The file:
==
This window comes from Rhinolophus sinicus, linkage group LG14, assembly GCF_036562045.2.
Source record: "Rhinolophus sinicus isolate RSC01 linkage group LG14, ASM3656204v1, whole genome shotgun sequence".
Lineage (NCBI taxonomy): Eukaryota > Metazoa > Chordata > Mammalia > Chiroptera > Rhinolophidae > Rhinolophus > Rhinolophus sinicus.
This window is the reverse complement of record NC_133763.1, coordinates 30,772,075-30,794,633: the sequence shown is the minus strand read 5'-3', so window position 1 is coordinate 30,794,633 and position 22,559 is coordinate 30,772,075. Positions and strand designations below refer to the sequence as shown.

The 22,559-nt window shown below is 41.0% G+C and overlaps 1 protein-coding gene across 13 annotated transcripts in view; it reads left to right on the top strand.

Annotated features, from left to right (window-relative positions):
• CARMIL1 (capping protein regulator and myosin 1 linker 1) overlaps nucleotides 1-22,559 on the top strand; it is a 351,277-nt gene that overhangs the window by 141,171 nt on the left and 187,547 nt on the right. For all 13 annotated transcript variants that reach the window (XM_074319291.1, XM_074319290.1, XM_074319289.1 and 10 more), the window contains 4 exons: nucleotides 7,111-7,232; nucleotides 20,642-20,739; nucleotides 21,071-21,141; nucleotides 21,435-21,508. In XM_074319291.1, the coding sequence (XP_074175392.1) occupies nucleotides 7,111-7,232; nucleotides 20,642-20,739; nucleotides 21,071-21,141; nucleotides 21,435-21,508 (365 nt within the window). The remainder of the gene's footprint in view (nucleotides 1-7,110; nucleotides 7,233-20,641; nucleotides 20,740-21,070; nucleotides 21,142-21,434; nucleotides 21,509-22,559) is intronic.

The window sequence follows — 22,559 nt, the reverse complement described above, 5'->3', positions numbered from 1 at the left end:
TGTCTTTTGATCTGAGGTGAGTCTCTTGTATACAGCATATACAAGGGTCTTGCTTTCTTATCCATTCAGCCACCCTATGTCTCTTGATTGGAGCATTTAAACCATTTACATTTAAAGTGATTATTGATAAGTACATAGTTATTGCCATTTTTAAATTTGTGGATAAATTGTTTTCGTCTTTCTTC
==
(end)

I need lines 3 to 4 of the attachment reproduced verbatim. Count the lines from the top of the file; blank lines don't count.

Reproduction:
Lineage (NCBI taxonomy): Eukaryota > Metazoa > Chordata > Mammalia > Chiroptera > Rhinolophidae > Rhinolophus > Rhinolophus sinicus.
This window is the reverse complement of record NC_133763.1, coordinates 30,772,075-30,794,633: the sequence shown is the minus strand read 5'-3', so window position 1 is coordinate 30,794,633 and position 22,559 is coordinate 30,772,075. Positions and strand designations below refer to the sequence as shown.